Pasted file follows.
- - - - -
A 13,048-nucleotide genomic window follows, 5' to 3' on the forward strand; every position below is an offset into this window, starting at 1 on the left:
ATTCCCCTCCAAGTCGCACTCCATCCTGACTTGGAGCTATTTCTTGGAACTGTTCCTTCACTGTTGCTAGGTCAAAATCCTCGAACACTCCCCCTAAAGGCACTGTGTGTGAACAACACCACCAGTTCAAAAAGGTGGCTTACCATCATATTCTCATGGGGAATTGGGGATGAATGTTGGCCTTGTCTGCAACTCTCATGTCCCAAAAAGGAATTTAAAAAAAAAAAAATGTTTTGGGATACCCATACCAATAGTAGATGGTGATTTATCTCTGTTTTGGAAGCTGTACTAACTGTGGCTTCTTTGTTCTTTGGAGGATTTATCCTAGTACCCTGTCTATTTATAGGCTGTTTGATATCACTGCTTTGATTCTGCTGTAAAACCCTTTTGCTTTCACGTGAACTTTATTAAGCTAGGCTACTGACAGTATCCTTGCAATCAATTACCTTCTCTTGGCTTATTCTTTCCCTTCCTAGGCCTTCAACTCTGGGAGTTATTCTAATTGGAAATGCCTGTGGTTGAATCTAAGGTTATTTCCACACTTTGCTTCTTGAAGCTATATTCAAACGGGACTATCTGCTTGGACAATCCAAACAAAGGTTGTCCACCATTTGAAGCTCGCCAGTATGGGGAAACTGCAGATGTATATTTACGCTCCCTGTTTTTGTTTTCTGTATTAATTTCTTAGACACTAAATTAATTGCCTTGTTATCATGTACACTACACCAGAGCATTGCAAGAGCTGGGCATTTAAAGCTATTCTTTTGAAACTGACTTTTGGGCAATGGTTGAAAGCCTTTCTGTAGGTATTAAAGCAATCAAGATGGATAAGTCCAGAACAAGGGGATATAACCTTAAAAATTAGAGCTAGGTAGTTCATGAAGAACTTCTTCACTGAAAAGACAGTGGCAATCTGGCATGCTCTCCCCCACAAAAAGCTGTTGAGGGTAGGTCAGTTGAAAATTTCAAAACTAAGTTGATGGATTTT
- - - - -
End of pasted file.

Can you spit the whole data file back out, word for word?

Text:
A 13,048-nucleotide genomic window follows, 5' to 3' on the forward strand; every position below is an offset into this window, starting at 1 on the left:
ATTCCCCTCCAAGTCGCACTCCATCCTGACTTGGAGCTATTTCTTGGAACTGTTCCTTCACTGTTGCTAGGTCAAAATCCTCGAACACTCCCCCTAAAGGCACTGTGTGTGAACAACACCACCAGTTCAAAAAGGTGGCTTACCATCATATTCTCATGGGGAATTGGGGATGAATGTTGGCCTTGTCTGCAACTCTCATGTCCCAAAAAGGAATTTAAAAAAAAAAAAATGTTTTGGGATACCCATACCAATAGTAGATGGTGATTTATCTCTGTTTTGGAAGCTGTACTAACTGTGGCTTCTTTGTTCTTTGGAGGATTTATCCTAGTACCCTGTCTATTTATAGGCTGTTTGATATCACTGCTTTGATTCTGCTGTAAAACCCTTTTGCTTTCACGTGAACTTTATTAAGCTAGGCTACTGACAGTATCCTTGCAATCAATTACCTTCTCTTGGCTTATTCTTTCCCTTCCTAGGCCTTCAACTCTGGGAGTTATTCTAATTGGAAATGCCTGTGGTTGAATCTAAGGTTATTTCCACACTTTGCTTCTTGAAGCTATATTCAAACGGGACTATCTGCTTGGACAATCCAAACAAAGGTTGTCCACCATTTGAAGCTCGCCAGTATGGGGAAACTGCAGATGTATATTTACGCTCCCTGTTTTTGTTTTCTGTATTAATTTCTTAGACACTAAATTAATTGCCTTGTTATCATGTACACTACACCAGAGCATTGCAAGAGCTGGGCATTTAAAGCTATTCTTTTGAAACTGACTTTTGGGCAATGGTTGAAAGCCTTTCTGTAGGTATTAAAGCAATCAAGATGGATAAGTCCAGAACAAGGGGATATAACCTTAAAAATTAGAGCTAGGTAGTTCATGAAGAACTTCTTCACTGAAAAGACAGTGGCAATCTGGCATGCTCTCCCCCACAAAAAGCTGTTGAGGGTAGGTCAGTTGAAAATTTCAAAACTAAGTTGATGGATTTT